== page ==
First, a peak where no interference occurs is selected from the spectrum of FIG. 4(1). The positions of appearance of the dimer and trimer are known from the molecular weight of the third component gas A, so while the magnitudes are unclear, it is possible to determine the peaks where the interferences 66 and 67 occur. Therefore, it is possible to determine that {circle around (3)}, {circle around (6)}, {circle around (8)}, and {circle around (9)} of FIG. 4(1) are peaks where interference does not occur. In FIG. 4(2) as well, similarly {circle around (3)}, {circle around (4)}, {circle around (6)}, and {circle around (8)} are determined as peaks where interference does not occur, so the peaks where interference does not occur in both are {circle around (3)}, {circle around (6)}, and {circle around (8)}. Comparing the magnitudes of the peaks of {circle around (3)}, {circle around (6)}, and {circle around (8)} of FIG. 4(1) and 4(2), the difference in sensitivity depending on the third component gases A and B is determined. Therefore, if using the peaks of FIG. 4(2) for {circle around (3)}, {circle around (4)}, {circle around (6)}, and {circle around (8)} and using the peak of {circle around (9)} of FIG. 4(1) calibrated by the difference of sensitivity for {circle around (9)}, it is possible to derive the peaks of all of the detected gas as shown in FIG. 4(3).

Next, another embodiment of the method and apparatus for ion attachment mass spectrometry according to the present invention will be explained with reference to FIG. 5. In FIG. 5, elements substantially the same as the elements explained in the above embodiment are assigned the same reference numerals and detailed explanations will be omitted. In this embodiment, the third component gas introduction mechanism 71 is configured to introduce only one type of third component gas (in this case, the third component gas A) and is provided with a single third component gas cylinder 72 and valve 73. This configuration is the same as the configuration of the conventional apparatus explained with reference to FIG. 9. The characteristic section of this embodiment lies in the emission mechanism 20. The emission mechanism 20 is provided with a plurality of types, for example, two types, of ion emitters 18 a and 18 b. Metal ions “f” are emitted from the ion emitter 18 a, while metal ions “g” are emitted from the ion emitter 18 b. The ion emitters 18 a and 18 b have repellers 19 a and 19 b arranged at the rear sides. The emission mechanism 20 including these ion emitters is provided with an emission mechanism control power source 21. The emission mechanism control power source 21 selects one ion emitter from the two types of ion emitters 18 a and 18 b, supplies the power to it, and causes the emission of ions. Note that in the case of this embodiment, the data processor 50 has the function of data processing and function of controlling the powering operation of the emission mechanism control power source 21. Due to this, the emission mechanism control power source 21 supplies power to one of the ion emitters in accordance with the situation and necessity.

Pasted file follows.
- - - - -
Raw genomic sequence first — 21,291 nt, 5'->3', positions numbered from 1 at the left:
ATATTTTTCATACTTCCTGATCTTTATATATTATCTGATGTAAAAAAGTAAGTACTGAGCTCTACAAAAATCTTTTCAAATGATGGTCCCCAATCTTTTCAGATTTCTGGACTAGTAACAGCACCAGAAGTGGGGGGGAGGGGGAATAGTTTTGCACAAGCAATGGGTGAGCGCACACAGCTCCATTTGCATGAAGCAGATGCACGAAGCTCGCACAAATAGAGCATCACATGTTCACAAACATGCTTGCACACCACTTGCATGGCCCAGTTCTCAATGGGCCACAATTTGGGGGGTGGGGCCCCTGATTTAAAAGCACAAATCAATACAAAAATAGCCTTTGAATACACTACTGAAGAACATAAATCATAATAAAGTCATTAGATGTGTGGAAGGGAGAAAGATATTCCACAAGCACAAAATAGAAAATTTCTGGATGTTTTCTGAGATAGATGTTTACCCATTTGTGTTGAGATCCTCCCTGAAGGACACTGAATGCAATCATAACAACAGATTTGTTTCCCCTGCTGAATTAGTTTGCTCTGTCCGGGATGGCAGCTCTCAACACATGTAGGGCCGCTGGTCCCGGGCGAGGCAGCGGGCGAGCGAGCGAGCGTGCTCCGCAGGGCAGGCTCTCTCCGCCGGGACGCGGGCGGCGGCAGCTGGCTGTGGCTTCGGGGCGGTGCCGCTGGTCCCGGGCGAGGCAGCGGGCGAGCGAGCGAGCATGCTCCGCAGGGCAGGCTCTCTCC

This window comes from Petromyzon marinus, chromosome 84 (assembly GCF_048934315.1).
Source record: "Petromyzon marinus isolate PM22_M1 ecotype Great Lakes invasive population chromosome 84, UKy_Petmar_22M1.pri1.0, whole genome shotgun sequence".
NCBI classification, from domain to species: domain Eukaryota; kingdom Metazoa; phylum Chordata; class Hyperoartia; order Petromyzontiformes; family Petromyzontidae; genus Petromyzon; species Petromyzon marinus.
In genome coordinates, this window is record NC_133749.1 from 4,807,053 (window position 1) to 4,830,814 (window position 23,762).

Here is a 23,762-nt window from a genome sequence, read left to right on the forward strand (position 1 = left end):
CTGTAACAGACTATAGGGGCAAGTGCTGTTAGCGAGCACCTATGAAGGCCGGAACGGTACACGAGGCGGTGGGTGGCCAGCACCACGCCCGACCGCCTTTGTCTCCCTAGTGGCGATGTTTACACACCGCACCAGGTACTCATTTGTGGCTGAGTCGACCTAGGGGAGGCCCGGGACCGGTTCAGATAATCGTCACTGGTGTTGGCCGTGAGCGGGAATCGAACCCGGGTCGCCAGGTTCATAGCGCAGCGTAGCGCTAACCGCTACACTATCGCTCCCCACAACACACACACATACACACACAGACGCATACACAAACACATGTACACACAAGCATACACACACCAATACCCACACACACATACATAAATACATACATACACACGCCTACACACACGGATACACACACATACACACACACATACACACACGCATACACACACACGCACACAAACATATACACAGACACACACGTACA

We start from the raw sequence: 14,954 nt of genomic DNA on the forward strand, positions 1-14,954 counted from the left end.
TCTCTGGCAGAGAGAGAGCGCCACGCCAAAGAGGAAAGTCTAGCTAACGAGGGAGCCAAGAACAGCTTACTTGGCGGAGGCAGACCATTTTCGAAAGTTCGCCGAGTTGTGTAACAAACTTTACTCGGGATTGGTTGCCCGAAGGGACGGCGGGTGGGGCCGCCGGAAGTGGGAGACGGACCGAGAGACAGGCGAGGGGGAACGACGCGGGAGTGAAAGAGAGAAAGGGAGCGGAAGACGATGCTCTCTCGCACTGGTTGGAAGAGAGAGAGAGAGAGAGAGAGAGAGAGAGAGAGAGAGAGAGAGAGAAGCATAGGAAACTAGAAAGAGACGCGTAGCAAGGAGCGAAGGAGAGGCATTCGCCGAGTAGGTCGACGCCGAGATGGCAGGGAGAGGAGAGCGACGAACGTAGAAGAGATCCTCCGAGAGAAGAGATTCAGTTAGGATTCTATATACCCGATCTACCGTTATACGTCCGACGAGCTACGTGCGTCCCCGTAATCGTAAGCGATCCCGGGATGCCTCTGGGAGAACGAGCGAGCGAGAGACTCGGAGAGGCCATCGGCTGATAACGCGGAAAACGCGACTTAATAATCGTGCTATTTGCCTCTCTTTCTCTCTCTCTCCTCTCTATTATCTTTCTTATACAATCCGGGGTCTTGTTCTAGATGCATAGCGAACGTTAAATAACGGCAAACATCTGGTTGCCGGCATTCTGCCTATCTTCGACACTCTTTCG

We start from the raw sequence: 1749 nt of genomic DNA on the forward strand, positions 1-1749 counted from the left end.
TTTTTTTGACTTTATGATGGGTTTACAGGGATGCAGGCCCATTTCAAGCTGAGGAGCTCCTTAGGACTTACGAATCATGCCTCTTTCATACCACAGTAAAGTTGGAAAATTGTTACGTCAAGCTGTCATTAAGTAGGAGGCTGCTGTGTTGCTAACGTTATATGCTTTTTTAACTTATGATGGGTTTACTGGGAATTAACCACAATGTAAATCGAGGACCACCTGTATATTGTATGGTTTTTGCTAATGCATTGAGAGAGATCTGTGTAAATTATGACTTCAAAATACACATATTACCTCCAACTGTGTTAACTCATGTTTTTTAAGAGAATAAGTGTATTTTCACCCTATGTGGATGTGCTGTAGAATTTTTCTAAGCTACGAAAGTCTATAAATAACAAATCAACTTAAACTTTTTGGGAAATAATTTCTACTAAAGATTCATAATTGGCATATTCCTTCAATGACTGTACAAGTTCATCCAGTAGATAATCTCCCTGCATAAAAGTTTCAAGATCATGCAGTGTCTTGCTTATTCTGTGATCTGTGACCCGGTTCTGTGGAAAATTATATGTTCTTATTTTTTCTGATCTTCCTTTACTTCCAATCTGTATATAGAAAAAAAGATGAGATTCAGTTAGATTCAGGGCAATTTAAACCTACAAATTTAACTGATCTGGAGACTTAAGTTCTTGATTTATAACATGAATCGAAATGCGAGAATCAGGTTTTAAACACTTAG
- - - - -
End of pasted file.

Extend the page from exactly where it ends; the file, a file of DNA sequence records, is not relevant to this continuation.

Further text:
One ion emitter is suitably selected and used from two types of ion emitters 18 a and 18 b prepared in advance according to the type of the gas to be detected or the purpose of measurement, for example when measuring a low concentration gas, to prevent the occurrence of interference with the detected gas. That is, two ion emitters 18 a and 18 b are arranged offset from the axis of flow of the ions (line matching with path 29), one of these is heated by being powered from the emission mechanism control power source 21, and thereby only one type of metal ions is emitted. Even metal ions emitted from the ion emitter at a position offset from the axis move riding the flow of the gas, so no problem arises in measurement.

Further, when interference arises even when changing the ion emitter or when whether interference occurs is unclear, the data processor 50 controls the operation so as to switch the ion emitter powered by the emission mechanism control power source 21, make a plurality of measurements by successively different ion emitters, and identify an interference peak arising due to an ion emitter from these data.

Next, specific examples of the method of analysis using the ion attachment mass spectrometry apparatus according to another embodiment will be explained for different cases with reference to the figures.